Delaware Legislation—The News Journal ran an article or two this past weekend on the Delaware state legislature’s pattern of desk drawer vetoes, the manner in which committee chairs let bills die in their committee by never letting their committee consider them, and in this manner never letting the House or Senate decide on the issue. This pattern is alive an well in Dover this year.

Open Government--Democratic-backed House Bill 70 (simple, clear, effective) is in the House House Administration Committee for the past three months (the legislature only works six months a year). Republican-backed House Bill 60 (innumerable loopholes) is in the same committee. These two bills are designed to remove the exemption that the House and Senate currently have from the Freedom of Information Act (FOIA). Senate Bill 4 is even stronger, including caucuses, and it, too, is dieing a slow death.

Lobbying Reform--Democratic Representative John Kowalko's House Bill 68, which forbids senators and representatives from working as a lobbyist for 1 year after they end their service is in the House House Administration Committee, has been stuck in committee for three motnhs.

Equality--There are two bills designed to provide equal rights for all, and there is an event planned to support these bills. Come to Dover on Thursday May 3rd starting at 12:30pm, for Lobby Day.

Senate Bill 10, which provides healthcare and other employee benefits to domestic partners has been stuck in the Senate Finance Committee for over four months. Senate Bill 9 is not yet introduced, would make it illegal in Delaware to discriminate against someone based on their sexual orientation. Senate Bill 57 has passed both houses, and awaits Gov Minner’s signature. It 'would expand eligibility for Protection from Abuse orders to those in substantive dating relationships and al cohabitating couples.' House Bill 187 permits hospital patients to designation permitted visitors, including domestic partners. It came out of committee yesterday, and awaits a House vote.

Stem Cell Research--Senate Bill 5 passed the senate on March 29th, and emerged from the House Health & Human Development Committee on May 2nd. There is much information supporting this effort at, which is also the site where you can donate to support this effort. The site includes an About Senate Bill 5 section, that busts many of the myths that the opponents are spreading. SB5 awaits House vote.

Prison Reform--House Bill 71, which replaces mandatory sentences for drug offenders with empowering judges to set sentences, has been stuck in a Senate committee for two months, having already passed the House. has more information on how this can help 'reduce the injustice, elevated incarcerated population, and excessive cost risked by one-size-fits-all mandatory minimum drug sentencing laws.'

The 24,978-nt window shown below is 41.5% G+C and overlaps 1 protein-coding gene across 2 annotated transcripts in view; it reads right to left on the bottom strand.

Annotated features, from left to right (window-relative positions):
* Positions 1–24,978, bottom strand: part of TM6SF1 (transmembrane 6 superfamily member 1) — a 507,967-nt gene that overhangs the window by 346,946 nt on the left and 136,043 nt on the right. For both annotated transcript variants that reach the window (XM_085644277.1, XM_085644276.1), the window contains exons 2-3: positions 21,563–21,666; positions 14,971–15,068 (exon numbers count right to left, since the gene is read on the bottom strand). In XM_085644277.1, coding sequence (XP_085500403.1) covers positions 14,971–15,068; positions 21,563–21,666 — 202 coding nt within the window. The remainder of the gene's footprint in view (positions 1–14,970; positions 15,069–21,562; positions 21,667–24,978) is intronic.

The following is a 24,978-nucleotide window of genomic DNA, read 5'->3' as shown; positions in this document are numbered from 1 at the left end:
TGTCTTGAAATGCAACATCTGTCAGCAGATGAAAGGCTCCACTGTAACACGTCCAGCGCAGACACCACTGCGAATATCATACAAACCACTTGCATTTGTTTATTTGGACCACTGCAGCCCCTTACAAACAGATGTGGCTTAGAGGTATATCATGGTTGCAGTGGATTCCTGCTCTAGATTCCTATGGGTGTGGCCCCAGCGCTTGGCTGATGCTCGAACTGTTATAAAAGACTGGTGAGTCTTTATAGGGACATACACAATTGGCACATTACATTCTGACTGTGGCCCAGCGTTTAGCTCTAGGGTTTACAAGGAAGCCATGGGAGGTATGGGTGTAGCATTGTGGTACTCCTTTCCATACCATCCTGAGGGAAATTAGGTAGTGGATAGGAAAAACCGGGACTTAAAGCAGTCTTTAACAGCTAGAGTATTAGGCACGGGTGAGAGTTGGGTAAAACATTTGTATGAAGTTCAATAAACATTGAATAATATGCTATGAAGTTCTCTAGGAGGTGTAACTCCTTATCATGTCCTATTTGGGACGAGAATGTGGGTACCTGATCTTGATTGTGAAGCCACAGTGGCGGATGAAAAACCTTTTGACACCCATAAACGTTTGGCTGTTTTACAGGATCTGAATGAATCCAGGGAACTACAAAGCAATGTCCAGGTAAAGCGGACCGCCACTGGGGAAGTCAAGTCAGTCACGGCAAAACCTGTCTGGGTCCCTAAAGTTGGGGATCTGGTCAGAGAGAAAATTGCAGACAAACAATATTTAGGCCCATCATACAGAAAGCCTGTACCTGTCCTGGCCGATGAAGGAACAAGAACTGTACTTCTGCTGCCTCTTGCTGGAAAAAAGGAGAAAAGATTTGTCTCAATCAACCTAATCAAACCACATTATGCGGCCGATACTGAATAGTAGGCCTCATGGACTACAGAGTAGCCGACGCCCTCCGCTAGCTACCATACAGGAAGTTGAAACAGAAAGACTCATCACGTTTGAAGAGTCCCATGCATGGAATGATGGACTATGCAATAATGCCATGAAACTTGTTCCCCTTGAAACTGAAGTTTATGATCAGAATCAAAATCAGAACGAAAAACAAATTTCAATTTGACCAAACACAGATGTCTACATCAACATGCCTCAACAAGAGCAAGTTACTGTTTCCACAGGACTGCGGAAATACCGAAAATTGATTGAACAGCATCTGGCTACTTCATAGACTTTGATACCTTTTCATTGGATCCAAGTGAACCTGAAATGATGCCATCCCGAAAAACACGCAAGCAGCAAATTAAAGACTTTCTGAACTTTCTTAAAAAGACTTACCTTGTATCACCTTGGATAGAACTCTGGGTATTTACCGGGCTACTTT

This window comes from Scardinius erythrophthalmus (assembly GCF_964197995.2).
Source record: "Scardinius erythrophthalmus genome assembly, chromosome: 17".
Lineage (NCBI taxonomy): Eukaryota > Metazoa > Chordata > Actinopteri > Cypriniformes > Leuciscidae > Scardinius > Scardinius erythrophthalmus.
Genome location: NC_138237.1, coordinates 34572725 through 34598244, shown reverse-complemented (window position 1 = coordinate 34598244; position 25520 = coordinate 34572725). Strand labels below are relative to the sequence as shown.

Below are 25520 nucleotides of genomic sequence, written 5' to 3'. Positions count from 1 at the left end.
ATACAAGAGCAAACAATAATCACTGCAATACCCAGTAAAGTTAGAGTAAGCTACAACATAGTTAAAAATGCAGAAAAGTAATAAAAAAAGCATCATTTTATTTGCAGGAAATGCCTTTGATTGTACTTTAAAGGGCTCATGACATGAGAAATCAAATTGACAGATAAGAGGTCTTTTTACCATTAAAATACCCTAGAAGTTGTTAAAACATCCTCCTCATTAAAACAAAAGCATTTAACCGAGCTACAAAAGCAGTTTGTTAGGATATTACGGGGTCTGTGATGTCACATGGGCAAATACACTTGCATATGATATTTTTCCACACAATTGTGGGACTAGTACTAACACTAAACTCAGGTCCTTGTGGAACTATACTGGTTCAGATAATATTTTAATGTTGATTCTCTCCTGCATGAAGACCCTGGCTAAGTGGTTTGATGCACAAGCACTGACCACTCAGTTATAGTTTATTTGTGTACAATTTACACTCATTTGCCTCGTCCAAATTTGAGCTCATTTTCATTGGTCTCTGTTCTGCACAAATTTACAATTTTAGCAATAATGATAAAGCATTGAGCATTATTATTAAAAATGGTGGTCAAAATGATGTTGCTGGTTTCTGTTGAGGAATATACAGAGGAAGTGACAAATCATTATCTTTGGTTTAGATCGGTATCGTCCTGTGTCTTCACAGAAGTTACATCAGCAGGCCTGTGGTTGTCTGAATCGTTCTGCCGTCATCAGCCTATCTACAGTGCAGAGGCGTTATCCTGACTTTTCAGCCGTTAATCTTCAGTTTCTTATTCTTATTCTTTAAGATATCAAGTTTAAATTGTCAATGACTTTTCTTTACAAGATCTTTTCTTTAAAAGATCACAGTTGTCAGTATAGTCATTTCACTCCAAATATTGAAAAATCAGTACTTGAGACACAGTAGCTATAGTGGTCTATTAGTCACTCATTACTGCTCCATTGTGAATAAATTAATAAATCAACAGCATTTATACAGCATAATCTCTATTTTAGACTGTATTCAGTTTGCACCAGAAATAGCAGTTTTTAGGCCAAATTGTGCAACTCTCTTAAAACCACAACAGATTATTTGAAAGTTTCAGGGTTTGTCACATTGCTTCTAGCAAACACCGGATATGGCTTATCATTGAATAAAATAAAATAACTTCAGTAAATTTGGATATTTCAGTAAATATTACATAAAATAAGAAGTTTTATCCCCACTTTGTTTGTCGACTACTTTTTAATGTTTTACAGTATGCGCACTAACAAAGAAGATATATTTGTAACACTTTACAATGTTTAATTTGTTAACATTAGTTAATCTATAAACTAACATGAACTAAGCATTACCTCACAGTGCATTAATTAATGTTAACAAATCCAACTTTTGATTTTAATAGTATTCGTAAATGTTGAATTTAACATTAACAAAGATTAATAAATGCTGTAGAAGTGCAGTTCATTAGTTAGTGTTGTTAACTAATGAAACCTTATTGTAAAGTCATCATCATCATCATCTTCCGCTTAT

Insurance--Senate Bill 37 is designed to empower the state Insurance Department to review health insurance premium rates just as they do for auto, homeowner, etc. It passed the Senate last week, and is now in a House committee. Senate Bill 31 would forbid insurance companies from using credit scores in setting auto insurance rates. A Senate Substitute (bill) 1 for SB 31 has been introduced, passed by the Senate, and sits in a House committee for more than a month. Senate Bill 6 will establish a statewide health insurance pool for individuals and small businesses to obtain more favorable rates, was passed by the Senate in April, and sits in a House committee. All of these bills have been introduced in the past and have been blocked by the Republican House, and all have been championed by DE Insurance Commissioner Matt Denn, who is running for Lieutenant Governor next year. House Concurrent Resolution 6 urges Congress and the President to enact a comprehensive universal health insurance act, and has been stuck in committee for over two months.

Poverty--House Concurrent Reslution 16 (by Terry Schooley) seeks to establish a Child Poverty Task Force to study and develop a plan to reduce child poverty in Delaware by 50% in the next ten years. It made it through committee, but sits in the House for over a month.

National Guard--House Joint Resolution 4 urges Congress and the President to pass Senate Bill 513 and House 869, which returns control of the Delaware National Guard for domestic purposes from the President to the Governor. It passed the House in May and the Senate in last week, and awaits Governor Minner’s signature.

Volunteering--Go to for information on volunteer opportunities in Delaware.

Paul S Baumbach